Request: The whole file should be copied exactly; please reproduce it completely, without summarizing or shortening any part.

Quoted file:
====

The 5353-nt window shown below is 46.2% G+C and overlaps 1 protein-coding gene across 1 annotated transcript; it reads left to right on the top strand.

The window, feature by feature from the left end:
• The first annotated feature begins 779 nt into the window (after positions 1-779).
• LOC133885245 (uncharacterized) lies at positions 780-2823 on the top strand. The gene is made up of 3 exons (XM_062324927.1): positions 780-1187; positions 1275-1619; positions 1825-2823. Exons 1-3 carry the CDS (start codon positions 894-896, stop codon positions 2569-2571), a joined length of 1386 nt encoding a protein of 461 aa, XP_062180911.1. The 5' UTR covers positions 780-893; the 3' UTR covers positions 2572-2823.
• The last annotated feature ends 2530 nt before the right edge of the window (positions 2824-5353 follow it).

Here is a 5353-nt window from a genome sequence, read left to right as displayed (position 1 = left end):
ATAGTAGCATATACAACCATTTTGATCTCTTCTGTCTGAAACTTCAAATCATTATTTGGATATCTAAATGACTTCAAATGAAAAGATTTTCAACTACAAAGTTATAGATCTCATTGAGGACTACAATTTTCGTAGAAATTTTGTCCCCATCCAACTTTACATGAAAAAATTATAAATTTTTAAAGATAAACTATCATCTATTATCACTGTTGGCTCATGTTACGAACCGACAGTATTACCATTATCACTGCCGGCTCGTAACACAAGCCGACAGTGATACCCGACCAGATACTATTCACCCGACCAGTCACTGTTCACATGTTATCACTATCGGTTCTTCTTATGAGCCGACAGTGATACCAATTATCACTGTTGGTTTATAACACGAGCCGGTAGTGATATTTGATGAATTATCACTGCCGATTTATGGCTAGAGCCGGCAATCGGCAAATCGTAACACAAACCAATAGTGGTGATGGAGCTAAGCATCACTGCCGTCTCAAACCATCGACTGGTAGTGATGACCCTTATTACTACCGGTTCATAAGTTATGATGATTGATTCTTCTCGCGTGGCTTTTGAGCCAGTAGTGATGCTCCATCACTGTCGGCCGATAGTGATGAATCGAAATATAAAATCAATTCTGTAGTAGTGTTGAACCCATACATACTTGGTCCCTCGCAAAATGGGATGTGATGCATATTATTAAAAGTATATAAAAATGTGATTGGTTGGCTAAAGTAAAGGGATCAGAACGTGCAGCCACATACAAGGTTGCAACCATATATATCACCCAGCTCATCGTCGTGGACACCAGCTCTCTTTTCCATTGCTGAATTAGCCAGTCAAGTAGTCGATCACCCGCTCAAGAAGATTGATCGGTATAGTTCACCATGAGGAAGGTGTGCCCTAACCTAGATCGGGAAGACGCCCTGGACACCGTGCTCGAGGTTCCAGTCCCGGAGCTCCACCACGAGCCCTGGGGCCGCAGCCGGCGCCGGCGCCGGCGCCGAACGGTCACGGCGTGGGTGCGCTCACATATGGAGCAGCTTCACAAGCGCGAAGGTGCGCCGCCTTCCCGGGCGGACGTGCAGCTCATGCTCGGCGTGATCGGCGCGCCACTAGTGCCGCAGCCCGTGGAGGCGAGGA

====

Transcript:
The 5353-nt window shown below is 46.2% G+C and overlaps 1 protein-coding gene across 1 annotated transcript; it reads left to right on the top strand.

The window, feature by feature from the left end:
• The first annotated feature begins 779 nt into the window (after positions 1-779).
• LOC133885245 (uncharacterized) lies at positions 780-2823 on the top strand. The gene is made up of 3 exons (XM_062324927.1): positions 780-1187; positions 1275-1619; positions 1825-2823. Exons 1-3 carry the CDS (start codon positions 894-896, stop codon positions 2569-2571), a joined length of 1386 nt encoding a protein of 461 aa, XP_062180911.1. The 5' UTR covers positions 780-893; the 3' UTR covers positions 2572-2823.
• The last annotated feature ends 2530 nt before the right edge of the window (positions 2824-5353 follow it).

Here is a 5353-nt window from a genome sequence, read left to right as displayed (position 1 = left end):
ATAGTAGCATATACAACCATTTTGATCTCTTCTGTCTGAAACTTCAAATCATTATTTGGATATCTAAATGACTTCAAATGAAAAGATTTTCAACTACAAAGTTATAGATCTCATTGAGGACTACAATTTTCGTAGAAATTTTGTCCCCATCCAACTTTACATGAAAAAATTATAAATTTTTAAAGATAAACTATCATCTATTATCACTGTTGGCTCATGTTACGAACCGACAGTATTACCATTATCACTGCCGGCTCGTAACACAAGCCGACAGTGATACCCGACCAGATACTATTCACCCGACCAGTCACTGTTCACATGTTATCACTATCGGTTCTTCTTATGAGCCGACAGTGATACCAATTATCACTGTTGGTTTATAACACGAGCCGGTAGTGATATTTGATGAATTATCACTGCCGATTTATGGCTAGAGCCGGCAATCGGCAAATCGTAACACAAACCAATAGTGGTGATGGAGCTAAGCATCACTGCCGTCTCAAACCATCGACTGGTAGTGATGACCCTTATTACTACCGGTTCATAAGTTATGATGATTGATTCTTCTCGCGTGGCTTTTGAGCCAGTAGTGATGCTCCATCACTGTCGGCCGATAGTGATGAATCGAAATATAAAATCAATTCTGTAGTAGTGTTGAACCCATACATACTTGGTCCCTCGCAAAATGGGATGTGATGCATATTATTAAAAGTATATAAAAATGTGATTGGTTGGCTAAAGTAAAGGGATCAGAACGTGCAGCCACATACAAGGTTGCAACCATATATATCACCCAGCTCATCGTCGTGGACACCAGCTCTCTTTTCCATTGCTGAATTAGCCAGTCAAGTAGTCGATCACCCGCTCAAGAAGATTGATCGGTATAGTTCACCATGAGGAAGGTGTGCCCTAACCTAGATCGGGAAGACGCCCTGGACACCGTGCTCGAGGTTCCAGTCCCGGAGCTCCACCACGAGCCCTGGGGCCGCAGCCGGCGCCGGCGCCGGCGCCGAACGGTCACGGCGTGGGTGCGCTCACATATGGAGCAGCTTCACAAGCGCGAAGGTGCGCCGCCTTCCCGGGCGGACGTGCAGCTCATGCTCGGCGTGATCGGCGCGCCACTAGTGCCGCAGCCCGTGGAGGCGAGGA